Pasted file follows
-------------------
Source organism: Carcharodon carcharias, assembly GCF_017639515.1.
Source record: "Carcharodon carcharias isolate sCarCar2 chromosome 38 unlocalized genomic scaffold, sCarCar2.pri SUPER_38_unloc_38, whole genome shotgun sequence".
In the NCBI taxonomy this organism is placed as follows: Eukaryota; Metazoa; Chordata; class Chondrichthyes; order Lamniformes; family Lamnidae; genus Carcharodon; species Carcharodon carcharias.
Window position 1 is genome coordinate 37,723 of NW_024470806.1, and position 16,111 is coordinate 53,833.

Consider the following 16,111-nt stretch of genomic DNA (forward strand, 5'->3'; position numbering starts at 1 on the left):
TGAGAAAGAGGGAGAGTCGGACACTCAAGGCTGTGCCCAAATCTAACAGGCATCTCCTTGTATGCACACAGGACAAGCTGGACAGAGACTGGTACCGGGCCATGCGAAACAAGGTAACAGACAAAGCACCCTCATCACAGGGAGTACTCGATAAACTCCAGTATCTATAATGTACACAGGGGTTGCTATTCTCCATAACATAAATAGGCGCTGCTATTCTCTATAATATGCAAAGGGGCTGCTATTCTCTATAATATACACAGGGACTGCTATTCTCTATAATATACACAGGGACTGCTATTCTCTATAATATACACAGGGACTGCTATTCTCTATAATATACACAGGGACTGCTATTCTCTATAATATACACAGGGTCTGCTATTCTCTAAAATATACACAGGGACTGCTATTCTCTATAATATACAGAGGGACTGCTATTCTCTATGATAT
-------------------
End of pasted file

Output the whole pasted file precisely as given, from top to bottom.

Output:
Source organism: Carcharodon carcharias, assembly GCF_017639515.1.
Source record: "Carcharodon carcharias isolate sCarCar2 chromosome 38 unlocalized genomic scaffold, sCarCar2.pri SUPER_38_unloc_38, whole genome shotgun sequence".
In the NCBI taxonomy this organism is placed as follows: Eukaryota; Metazoa; Chordata; class Chondrichthyes; order Lamniformes; family Lamnidae; genus Carcharodon; species Carcharodon carcharias.
Window position 1 is genome coordinate 37,723 of NW_024470806.1, and position 16,111 is coordinate 53,833.

Consider the following 16,111-nt stretch of genomic DNA (forward strand, 5'->3'; position numbering starts at 1 on the left):
TGAGAAAGAGGGAGAGTCGGACACTCAAGGCTGTGCCCAAATCTAACAGGCATCTCCTTGTATGCACACAGGACAAGCTGGACAGAGACTGGTACCGGGCCATGCGAAACAAGGTAACAGACAAAGCACCCTCATCACAGGGAGTACTCGATAAACTCCAGTATCTATAATGTACACAGGGGTTGCTATTCTCCATAACATAAATAGGCGCTGCTATTCTCTATAATATGCAAAGGGGCTGCTATTCTCTATAATATACACAGGGACTGCTATTCTCTATAATATACACAGGGACTGCTATTCTCTATAATATACACAGGGACTGCTATTCTCTATAATATACACAGGGACTGCTATTCTCTATAATATACACAGGGTCTGCTATTCTCTAAAATATACACAGGGACTGCTATTCTCTATAATATACAGAGGGACTGCTATTCTCTATGATAT